The Leadership Pipeline Model in Action – Part 2

Let’s continue on our path to growing our leader. When our leader moves to this next level, he or she has become removed from communicating with the individual contributor.

From Managing Others to Functional Manager
Skill Requirements
  • New communication skills must be developed to reach all levels.
  • Understand and manage areas outside of one’s own work experiences.
  • Illustrate the maturity to take other functional concerns into consideration.
  • Become proficient at functional strategy and the ability to blend that strategy with the overall business strategy.
Time Applications Participate in business team meetings and work with other functional managers. Team play with other functional managers and management of competing resources is vital. Limit the focus on functional matters. Delegate functional responsibilities to direct reports.
Work Values Shift here is from talking to listening to not only direct reports but customers, vendors and industry analysts so that more facts and perspectives may be gathered. Adopt a broad, long-term perspective (three years). Focus is on pushing the technical, professional and operational envelope, looking for sustainable competitive advantage rather than immediate but temporary edge. Understand the relationship between the function and other functions as well as the overall corporate strategy. Appreciate the work that is outside one’s own experiences.
Signs this Level Has Not Been Mastered
  • Favoring and concentrating on areas where the individual is most comfortable, thereby undervaluing the unknown.
  • Failure to make the transition from an operational-project orientation to a strategic one (e.g. more focused on short term, demonstrates a poor sense of how the business operates.)
  • Immaturity as a leader-manager (e.g. lack of a control or measurement system, need to control everything, doesn’t trust others especially subordinates in unfamiliar areas, isolates himself except for a few direct reports where he or she has relationships).
Management’s Role in this Transition Place these managers on task forces, teams and committees of managers from different functions or with different backgrounds, skills and experiences. This will allow them to learn about new areas of work, develop new relationships with people who use different skills and methods.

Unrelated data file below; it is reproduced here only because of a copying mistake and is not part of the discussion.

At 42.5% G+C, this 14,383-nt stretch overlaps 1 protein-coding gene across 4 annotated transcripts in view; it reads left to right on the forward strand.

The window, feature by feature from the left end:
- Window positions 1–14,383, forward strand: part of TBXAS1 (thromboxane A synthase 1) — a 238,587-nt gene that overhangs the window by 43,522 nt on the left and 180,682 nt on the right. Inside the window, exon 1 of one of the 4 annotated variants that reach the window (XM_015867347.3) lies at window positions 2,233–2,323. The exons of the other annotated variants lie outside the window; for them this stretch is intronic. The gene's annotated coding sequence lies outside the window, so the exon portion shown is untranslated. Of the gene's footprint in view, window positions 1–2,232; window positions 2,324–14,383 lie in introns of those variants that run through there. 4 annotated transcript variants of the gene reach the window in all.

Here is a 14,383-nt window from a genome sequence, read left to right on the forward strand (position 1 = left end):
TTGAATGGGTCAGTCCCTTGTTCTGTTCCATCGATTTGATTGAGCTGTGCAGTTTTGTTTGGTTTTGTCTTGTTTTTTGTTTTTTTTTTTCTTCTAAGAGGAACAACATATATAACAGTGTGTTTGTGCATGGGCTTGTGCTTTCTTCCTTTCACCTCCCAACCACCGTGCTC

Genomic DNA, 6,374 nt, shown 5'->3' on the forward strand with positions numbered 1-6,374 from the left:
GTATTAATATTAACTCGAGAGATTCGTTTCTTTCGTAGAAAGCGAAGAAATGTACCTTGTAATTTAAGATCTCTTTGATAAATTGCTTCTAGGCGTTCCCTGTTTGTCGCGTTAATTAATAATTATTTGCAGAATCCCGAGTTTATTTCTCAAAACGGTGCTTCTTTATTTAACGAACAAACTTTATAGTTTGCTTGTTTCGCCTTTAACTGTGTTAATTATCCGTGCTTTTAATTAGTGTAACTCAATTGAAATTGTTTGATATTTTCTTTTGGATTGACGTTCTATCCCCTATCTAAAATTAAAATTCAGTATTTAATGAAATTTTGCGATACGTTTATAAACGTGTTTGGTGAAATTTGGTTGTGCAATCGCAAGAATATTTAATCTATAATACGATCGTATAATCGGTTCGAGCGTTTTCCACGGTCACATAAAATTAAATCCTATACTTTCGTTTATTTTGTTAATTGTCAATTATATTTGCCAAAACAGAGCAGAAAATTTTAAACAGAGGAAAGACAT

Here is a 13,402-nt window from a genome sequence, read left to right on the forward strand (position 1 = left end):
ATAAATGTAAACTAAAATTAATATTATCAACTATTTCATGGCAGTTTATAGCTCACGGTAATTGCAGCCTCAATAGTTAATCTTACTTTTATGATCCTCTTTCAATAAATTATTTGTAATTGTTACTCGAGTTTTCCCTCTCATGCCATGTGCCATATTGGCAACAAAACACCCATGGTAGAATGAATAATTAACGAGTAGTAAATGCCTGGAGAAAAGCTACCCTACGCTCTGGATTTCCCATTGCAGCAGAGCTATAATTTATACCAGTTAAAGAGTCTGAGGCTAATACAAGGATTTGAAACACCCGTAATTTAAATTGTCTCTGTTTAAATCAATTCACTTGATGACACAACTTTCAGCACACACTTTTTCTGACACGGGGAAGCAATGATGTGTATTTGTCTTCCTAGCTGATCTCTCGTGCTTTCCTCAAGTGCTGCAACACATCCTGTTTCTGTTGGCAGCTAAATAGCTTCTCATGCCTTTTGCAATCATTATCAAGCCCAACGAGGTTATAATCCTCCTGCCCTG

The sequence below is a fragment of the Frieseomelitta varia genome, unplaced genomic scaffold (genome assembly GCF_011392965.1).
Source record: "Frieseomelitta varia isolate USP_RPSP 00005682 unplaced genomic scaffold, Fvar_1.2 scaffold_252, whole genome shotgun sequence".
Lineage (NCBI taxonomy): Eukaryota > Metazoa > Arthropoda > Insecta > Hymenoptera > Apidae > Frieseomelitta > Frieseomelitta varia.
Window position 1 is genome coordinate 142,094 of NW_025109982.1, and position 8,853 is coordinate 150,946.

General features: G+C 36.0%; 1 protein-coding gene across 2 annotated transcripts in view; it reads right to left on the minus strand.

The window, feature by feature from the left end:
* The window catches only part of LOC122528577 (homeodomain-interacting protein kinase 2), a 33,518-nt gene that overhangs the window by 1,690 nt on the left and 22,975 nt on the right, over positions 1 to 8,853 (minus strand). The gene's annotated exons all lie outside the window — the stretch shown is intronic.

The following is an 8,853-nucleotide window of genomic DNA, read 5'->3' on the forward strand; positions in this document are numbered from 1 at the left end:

Create meeting opportunities with other functional managers to discuss how they can work better together and what other opportunities exist for synergies.

Watch for development of and reinforce traits of maturity such as humility (aware that others may know more about something), delegation, communication and strong information flows within their organization.

By now you have probably noted that the common theme is that the skills in each of these passages are not the ones that you will use to become effective at the next level.

Let’s see if this trend continues.

From Functional Manager to Business Manager
Skill Requirements
  • Significant increase in autonomy, unfamiliarity and complexity at this level with a clear link between efforts and marketplace results.
  • Where he or she had to understand different functions before, he or she must now rely and integrate the functions and their leadership.
  • Balance future goals and present needs and make appropriate trade-offs.
  • The issue is no longer can we do something technically but rather will we make any money at this and is this profitability sustainable.
  • Become skilled at working with a wide variety of people and become sensitive to diverse functional issues.
Time Applications Shift from doing time to thinking time.
Work Values Learn to trust, accept advice and receive feedback from all functional managers even though they may never have experienced these functions personally.
Signs this Level Has Not Been Mastered
  • Uninspired communications that doesn’t allow them to get their message across. This is because they are used to motivating a group of functional people who shared a particular “language” and now must address groups with different “languages”.
  • Inability to assemble a strong team of direct reports
  • Failure to grasp how the business can make money. This manifests itself in the failure to develop expense reduction or profit building programs. .
  • Problems with time management particularly in working upward, with direct reports and customers.
  • Neglecting the soft issues such as culture, feedback or organizational belief systems.
Management’s Role in this Transition Help business managers to learn to value all functions and assemble and rely on a strong team of direct reports. Encourage the business manager to spend time with each of his functional mangers to learn. Have them set goals which can serve as early warning systems of problems. Suggest that the business manager take an appropriate functional manager on trips to become more attuned to the marketplace.

Our next post will address two critical questions:

  1. Who is most responsible for the success of your leadership?
  2. What influences the likelihood that your people will execute successfully?
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